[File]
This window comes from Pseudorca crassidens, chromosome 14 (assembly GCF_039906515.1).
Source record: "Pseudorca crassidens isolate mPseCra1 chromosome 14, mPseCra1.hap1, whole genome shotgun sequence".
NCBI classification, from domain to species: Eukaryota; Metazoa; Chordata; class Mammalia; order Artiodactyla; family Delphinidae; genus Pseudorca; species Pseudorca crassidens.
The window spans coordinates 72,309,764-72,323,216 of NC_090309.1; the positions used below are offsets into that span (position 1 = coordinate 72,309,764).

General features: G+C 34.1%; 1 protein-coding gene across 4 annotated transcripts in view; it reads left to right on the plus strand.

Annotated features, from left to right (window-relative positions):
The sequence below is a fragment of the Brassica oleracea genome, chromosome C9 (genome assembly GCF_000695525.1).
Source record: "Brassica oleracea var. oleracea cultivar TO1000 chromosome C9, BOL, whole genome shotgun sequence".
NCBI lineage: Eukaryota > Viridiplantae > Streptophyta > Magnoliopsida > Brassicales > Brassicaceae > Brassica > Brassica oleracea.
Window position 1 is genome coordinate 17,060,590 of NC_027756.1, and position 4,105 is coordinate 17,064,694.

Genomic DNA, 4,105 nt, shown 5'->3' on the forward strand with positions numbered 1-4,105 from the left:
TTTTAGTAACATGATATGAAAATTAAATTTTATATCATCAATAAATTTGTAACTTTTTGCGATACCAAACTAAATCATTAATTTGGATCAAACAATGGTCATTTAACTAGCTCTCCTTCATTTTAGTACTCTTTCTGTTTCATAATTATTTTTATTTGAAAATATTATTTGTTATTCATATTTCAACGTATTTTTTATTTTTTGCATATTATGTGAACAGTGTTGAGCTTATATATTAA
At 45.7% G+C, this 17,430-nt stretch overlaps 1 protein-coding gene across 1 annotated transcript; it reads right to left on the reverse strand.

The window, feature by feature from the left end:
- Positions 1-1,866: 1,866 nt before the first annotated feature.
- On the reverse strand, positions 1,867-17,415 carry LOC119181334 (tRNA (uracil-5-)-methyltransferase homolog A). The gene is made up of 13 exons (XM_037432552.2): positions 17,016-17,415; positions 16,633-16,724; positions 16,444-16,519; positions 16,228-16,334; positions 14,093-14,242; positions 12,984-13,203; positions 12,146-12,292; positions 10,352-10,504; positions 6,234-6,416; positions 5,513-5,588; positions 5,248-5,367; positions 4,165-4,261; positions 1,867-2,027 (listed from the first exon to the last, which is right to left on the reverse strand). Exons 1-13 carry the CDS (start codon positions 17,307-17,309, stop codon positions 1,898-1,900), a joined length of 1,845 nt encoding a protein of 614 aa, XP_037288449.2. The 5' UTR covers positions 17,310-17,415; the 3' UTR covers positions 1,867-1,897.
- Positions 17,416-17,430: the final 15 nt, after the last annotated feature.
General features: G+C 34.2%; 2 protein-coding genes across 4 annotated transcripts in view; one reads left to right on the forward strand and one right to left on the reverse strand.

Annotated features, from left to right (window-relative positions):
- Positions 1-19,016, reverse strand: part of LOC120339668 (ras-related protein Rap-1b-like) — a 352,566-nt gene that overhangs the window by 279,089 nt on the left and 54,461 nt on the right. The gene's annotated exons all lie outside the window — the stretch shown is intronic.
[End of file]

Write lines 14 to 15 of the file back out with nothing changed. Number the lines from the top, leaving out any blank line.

The window, feature by feature from the left end:
- Positions 1-1,866: 1,866 nt before the first annotated feature.